Scientists want to find plants to help feed the world, and recent research has found that a new superfood could be enset. The Ethiopian crop, also known as the anti-famine tree, could feed more than 100 million people.
Almost half of the calories we consume come from three types of grains – rice, wheat or corn. However, climate change is expected to have serious consequences for the yield and distribution of staple foods, especially in Africa. Scientists point out that humanity needs to expand the range of plants it uses for food, thus devoting more and more time to finding plants to feed the world.
One recent study focused on the Ethiopian plant enset, also known as the false banana. Polish, a close relative of the banana, could be a new superfood that would save many lives. The domesticated form of the plant, which has also been dubbed the banana on steroids and grows up to ten meters in height, is otherwise grown in only one part of Ethiopia.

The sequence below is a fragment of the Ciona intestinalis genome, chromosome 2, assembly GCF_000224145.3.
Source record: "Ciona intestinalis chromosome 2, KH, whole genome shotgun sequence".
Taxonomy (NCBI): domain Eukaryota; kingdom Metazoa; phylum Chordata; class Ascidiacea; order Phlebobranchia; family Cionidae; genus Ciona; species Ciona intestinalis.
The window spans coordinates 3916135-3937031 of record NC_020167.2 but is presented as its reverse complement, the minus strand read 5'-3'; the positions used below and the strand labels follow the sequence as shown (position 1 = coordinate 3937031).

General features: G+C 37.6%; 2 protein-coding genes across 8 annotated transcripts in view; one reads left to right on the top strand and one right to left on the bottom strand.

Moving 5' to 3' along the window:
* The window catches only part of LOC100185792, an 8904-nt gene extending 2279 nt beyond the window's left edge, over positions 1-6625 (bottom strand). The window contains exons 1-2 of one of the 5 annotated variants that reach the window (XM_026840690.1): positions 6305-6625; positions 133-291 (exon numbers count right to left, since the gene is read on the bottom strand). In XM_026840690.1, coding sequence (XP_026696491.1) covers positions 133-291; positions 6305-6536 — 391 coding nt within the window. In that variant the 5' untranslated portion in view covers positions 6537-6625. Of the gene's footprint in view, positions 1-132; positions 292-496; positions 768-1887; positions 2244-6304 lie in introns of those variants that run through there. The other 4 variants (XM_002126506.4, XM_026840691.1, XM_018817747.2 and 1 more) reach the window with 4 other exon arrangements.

While a banana-like fruit is inedible, the trunk and roots can be fermented and used for porridge or bread. In this northeastern African country, the pseudo-banana provides the basis of food for about 20 million people, and scientists believe that its production could expand significantly, reports the BBC.
Perennial plays an important role in sustainability
The wild relatives of the essay, which are not edible, grow all the way to South Africa, which suggests that the plant can tolerate different living conditions. Scientists have found that if the plant were to be cultivated across Africa, it could feed more than 100 million people over the next 40 years.
“It is a crop that can play an important role in food security and sustainable development,” stressed Wendawek Abebe of the Ethiopian University of Hawassa, explaining that the so-called anti-famine tree has unusual characteristics that make it unique. “You can plant it and pick it at any time, it’s also perennial,” said researcher James Borrell of London’s Kew Gardens.